When planning these meetings, think broadly. What aspects of your service have you enjoyed? Who have you met (i.e. community partners) who inspired you? Even if these partners are not doing the exact work you envision yourself doing, they are already entrenched in the service community. They can introduce and connect you with other people who match your interests.
Some tips for setting up the informational interview:
Ask someone you know to introduce you to someone they know. Meet with your supervisor and tell them about your interests (Food insecurity? Housing? Marketing?) and they will help you reach out to appropriate organizations. You can also reach out to partners you have already worked with during your year and have a similar meeting with them. You will be surprised who knows who and how much help people will offer.
Emphasize the importance of your professional development. Meet with your supervisor to schedule time for informational interviewing during the workweek. One thing that makes AmeriCorps special is the emphasis placed on professional development. Speak up about your desire to plan for your future and get what you need. Part of the informational interviewing process is seeing the inner-workings of an organization (if possible), which means going during business hours.
Remember AmeriCorps service can lead to nonprofit, government, or corporate careers. Even if you feel certain that you want to pursue a career in a certain sector, it’s worth having informational interviews with people from many different types of organizations. You may just discover your true passion in an unexpected way. Click here to see survey results of the impact AmeriCorps service has had on alums in four areas: development of career-oriented soft skills, career pathways, sense of community, and civic engagement are doing after their service.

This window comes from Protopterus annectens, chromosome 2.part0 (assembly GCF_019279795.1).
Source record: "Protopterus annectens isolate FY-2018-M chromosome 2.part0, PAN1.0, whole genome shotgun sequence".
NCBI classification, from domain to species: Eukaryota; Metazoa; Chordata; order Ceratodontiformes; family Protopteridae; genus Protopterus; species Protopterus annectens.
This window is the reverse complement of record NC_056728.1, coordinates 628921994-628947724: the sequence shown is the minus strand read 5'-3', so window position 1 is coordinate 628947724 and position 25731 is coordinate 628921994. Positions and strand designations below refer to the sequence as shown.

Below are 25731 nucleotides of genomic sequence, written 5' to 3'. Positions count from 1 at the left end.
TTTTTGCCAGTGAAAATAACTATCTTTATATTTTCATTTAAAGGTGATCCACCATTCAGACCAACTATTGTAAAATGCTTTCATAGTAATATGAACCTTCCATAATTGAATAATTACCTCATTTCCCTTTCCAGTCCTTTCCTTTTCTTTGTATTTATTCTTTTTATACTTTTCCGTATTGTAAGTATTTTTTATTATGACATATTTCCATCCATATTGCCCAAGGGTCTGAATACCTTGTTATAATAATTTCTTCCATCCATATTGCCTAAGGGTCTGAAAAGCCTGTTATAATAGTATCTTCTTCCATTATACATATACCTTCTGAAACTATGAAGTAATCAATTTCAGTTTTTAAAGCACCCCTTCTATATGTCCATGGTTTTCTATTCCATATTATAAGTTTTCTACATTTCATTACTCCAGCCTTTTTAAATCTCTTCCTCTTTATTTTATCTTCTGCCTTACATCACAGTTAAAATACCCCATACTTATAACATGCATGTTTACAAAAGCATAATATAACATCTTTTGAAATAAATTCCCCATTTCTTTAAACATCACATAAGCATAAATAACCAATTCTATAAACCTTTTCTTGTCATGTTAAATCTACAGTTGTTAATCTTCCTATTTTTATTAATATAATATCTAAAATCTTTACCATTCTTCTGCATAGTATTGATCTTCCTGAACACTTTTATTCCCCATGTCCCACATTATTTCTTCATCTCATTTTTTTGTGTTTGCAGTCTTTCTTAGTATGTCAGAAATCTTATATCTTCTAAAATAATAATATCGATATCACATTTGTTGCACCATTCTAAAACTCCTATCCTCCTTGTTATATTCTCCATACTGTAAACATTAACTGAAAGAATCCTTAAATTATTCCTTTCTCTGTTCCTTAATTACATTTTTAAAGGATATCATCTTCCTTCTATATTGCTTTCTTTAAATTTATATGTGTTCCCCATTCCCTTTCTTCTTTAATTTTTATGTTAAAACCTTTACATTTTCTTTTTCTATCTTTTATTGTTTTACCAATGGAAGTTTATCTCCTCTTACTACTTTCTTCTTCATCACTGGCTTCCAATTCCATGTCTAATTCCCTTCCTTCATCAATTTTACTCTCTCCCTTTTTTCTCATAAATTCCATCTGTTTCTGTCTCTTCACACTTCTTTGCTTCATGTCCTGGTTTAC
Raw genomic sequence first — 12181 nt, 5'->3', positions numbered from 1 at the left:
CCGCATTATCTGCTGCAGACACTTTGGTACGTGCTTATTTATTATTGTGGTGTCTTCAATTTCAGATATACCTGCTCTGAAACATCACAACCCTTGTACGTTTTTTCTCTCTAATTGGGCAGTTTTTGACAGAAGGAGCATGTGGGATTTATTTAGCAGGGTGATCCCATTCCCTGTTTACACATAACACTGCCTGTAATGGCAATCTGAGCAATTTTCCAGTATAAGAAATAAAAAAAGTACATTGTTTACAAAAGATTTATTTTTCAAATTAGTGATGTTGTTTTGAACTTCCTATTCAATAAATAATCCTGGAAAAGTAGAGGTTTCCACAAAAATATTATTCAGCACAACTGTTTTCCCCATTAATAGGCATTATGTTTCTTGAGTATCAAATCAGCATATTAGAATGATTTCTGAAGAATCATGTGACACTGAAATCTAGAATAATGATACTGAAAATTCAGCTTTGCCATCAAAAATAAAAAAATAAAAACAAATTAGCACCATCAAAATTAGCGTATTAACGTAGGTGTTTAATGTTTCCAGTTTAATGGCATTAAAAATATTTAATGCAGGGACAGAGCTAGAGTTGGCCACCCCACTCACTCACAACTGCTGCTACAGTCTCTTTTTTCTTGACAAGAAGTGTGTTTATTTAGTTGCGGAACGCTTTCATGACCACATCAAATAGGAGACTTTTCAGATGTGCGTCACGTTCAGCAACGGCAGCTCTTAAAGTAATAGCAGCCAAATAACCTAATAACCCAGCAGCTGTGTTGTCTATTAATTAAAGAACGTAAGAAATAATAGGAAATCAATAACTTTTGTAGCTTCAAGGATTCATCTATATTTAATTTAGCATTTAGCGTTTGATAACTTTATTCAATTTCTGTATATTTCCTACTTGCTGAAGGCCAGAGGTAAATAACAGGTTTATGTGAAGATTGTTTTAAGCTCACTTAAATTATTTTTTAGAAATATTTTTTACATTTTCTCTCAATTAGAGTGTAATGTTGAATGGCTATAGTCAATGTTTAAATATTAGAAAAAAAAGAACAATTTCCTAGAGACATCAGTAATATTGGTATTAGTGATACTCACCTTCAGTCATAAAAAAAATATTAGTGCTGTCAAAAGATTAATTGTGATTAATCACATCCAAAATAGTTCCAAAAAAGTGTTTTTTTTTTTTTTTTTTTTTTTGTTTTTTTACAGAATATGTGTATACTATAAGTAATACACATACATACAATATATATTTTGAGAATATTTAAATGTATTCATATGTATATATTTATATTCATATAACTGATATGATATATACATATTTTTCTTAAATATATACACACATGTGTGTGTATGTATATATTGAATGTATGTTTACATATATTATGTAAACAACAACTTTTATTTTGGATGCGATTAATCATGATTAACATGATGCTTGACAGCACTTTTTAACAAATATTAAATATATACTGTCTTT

To prepare for the informational interview:
Think about what you want to get from each interview. Before you go, ask yourself what the purpose of the meeting is. More contacts? Resume advice? Increased knowledge of the person you are speaking with and how they got to their career? Sometimes it’s valuable just to hear the path that others took to achieve their goals.
Think about how best to present yourself. Wear nice clothes and speak professionally. Work on a draft of your resume and write out what you think are the most important aspects of what you’ve done during your service year. Start with full sentences then work these down to bullet points that you can easily recite to someone else. This might be difficult at first, but with practice, you will soon be able to easily talk about everything you’ve done. The more informational interviews you do, the more comfortable you will feel talking about yourself and your accomplishments.
Don’t underestimate your service experience. What you have done matters and is applicable to a career. You have every reason to go into each interview as a confident, competent job seeker. AmeriCorps members accomplish the impossible and employers know this.
AmeriCorps Service Member Name: Madison Neece
Type of AmeriCorps Service: State and National